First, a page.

US 7126685 B1
An absorption spectroscopy method comprising providing a sample in a container, rotating the container, while rotating the container, directing a beam of electromagnetic radiation through the container, the beam comprising one or more wavelengths selected from the group consisting of visible wavelengths, infrared wavelengths, and ultraviolet wavelengths, and measuring characteristics of the beam after it passes through the container. Also an absorption spectroscopy apparatus comprising a container holder, a drive rotating the container holder, means for, while rotating the container, directing a beam of electromagnetic radiation through the container, the beam comprising one or more wavelengths selected from visible wavelengths, infrared wavelengths, and ultraviolet wavelengths, and means for receiving the beam after passage through the container.
1. An absorption spectroscopy method comprising the steps of:
providing a sample in a container;
rotating the container;
while rotating the container, directing a beam of electromagnetic radiation through the container, the beam comprising one or more wavelengths selected from the group consisting of visible wavelengths, infrared wavelengths, and ultraviolet wavelengths;
measuring characteristics of the beam after it passes through the container, the measuring step comprising collecting a plurality of spectra and averaging the plurality of spectra.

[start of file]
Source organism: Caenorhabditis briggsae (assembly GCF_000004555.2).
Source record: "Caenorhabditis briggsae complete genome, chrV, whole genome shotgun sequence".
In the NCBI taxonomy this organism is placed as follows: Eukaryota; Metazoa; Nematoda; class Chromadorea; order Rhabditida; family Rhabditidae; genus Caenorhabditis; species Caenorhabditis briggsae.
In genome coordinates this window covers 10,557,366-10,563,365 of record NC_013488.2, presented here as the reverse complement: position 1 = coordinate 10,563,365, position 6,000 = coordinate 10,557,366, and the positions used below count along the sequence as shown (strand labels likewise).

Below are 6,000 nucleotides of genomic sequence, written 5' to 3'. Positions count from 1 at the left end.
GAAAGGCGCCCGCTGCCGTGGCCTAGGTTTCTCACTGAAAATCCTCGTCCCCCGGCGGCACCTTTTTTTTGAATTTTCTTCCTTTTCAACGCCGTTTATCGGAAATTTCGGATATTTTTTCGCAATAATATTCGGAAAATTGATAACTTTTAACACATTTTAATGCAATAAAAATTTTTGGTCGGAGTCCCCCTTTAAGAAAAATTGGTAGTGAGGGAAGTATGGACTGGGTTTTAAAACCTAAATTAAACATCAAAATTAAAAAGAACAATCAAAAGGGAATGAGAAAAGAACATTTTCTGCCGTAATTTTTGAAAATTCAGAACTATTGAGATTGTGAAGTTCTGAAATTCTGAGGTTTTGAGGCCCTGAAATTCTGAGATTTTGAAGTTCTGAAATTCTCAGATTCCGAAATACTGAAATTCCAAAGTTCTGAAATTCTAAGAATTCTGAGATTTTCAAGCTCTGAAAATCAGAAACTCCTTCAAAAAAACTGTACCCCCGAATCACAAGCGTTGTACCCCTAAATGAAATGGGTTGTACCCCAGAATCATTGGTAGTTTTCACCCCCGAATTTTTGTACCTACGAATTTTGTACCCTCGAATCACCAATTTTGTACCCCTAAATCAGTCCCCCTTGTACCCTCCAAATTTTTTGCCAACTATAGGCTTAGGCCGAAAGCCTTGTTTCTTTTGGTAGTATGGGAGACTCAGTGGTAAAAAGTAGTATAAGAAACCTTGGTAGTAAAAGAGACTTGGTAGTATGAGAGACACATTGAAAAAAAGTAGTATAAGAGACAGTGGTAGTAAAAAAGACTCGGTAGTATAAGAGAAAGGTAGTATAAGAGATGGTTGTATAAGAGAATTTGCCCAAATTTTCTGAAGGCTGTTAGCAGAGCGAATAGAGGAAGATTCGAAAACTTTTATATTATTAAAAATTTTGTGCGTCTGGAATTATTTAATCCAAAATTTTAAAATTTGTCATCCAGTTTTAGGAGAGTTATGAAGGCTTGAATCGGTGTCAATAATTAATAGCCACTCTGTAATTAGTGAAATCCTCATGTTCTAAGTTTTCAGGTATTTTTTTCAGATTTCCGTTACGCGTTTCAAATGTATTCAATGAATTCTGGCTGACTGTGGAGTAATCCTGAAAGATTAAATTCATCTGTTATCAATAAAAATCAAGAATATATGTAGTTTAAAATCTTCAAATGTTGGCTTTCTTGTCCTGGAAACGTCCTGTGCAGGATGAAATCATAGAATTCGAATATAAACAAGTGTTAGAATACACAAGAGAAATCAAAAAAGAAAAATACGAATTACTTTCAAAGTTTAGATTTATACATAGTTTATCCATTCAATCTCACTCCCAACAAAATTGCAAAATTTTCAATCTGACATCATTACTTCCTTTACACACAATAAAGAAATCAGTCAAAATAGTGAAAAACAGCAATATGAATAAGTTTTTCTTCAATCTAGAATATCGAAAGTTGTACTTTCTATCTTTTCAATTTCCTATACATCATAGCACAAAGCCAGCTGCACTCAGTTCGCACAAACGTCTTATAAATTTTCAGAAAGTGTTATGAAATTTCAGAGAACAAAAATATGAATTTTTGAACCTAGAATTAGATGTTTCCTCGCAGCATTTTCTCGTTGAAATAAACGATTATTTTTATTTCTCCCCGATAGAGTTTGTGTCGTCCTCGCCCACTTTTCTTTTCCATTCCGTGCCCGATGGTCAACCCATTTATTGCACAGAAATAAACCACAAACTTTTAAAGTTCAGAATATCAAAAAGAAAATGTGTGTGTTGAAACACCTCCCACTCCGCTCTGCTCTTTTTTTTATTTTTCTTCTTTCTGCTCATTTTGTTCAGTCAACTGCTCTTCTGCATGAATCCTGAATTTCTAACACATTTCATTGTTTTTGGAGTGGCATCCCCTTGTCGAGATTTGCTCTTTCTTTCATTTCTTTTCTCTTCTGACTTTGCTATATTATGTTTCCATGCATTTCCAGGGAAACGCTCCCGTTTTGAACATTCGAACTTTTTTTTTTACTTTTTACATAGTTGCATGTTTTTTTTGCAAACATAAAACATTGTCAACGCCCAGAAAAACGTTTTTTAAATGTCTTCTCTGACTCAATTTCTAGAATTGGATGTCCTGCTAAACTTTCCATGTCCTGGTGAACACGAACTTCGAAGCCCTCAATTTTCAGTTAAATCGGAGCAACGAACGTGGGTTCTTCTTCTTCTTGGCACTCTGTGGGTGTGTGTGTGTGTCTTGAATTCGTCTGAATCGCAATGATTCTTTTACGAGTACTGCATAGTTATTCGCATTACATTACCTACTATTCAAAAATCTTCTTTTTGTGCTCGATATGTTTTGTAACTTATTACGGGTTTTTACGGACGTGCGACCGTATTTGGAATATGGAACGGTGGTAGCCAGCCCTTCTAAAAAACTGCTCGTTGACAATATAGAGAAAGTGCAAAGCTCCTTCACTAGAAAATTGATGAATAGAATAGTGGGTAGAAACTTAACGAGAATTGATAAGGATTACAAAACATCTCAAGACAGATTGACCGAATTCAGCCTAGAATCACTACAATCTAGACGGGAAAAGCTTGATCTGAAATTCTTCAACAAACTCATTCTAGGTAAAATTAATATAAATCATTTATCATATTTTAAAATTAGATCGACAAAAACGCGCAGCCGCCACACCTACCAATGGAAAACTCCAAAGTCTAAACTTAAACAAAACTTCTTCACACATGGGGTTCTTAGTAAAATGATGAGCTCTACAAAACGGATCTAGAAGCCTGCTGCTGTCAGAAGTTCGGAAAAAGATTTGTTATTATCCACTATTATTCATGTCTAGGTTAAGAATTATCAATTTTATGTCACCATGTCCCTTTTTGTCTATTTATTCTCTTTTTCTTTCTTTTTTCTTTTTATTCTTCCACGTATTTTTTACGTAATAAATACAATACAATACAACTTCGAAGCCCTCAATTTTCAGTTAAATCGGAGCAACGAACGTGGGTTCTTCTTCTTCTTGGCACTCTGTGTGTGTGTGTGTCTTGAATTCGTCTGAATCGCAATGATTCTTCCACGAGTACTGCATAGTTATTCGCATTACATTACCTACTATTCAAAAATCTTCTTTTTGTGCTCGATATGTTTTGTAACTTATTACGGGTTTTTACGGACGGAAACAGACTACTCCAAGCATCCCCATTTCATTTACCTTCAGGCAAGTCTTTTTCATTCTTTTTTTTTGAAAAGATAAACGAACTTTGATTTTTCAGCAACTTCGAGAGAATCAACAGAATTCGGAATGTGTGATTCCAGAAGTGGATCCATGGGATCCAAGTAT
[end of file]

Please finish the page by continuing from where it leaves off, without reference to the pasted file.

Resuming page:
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14. An absorption spectroscopy apparatus comprising:
a container holder;
a drive rotating said container holder;
means for, while rotating said container, directing a beam of electromagnetic radiation through said container, said beam comprising one or more wavelengths selected from the group consisting of visible wavelengths, infrared wavelengths, and ultraviolet wavelengths;
means for receiving said beam upon passage through said container; and
means for measuring characteristics of the beam after it passes through the container comprising means for collecting a plurality of spectra and means for averaging the plurality of spectra.
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This application claims the benefit of the filing of U.S. Provisional Patent Application Ser. No. 60/437,794, entitled “Improvement of Optical Absorbance Sensitivity and Reliability Through Bottle Spinning”, filed on Jan. 2, 2003, and the specification thereof is incorporated herein by reference.
The U.S. Government has a paid-up license in this invention and the right in limited circumstances to require the patent owner to license others on reasonable terms as provided for by the terms of Grant No. DMI 0109371 and Grant No. DMI0215797 awarded by the U.S. National Science Foundation.
1. Field of the Invention (Technical Field)
The present invention relates to the fields of optical absorption spectroscopy and analytical chemistry.
2. Description of Related Art
Absorption of light by a chemical species inside a cell is a commonly employed method to measure the concentration of the species. The absorbance, A, which is defined as the logarithmic ratio of the incident light intensity, I0, to that transmitted through the sample, I, can be related to the absorbing species' concentration, c, using Beer's law: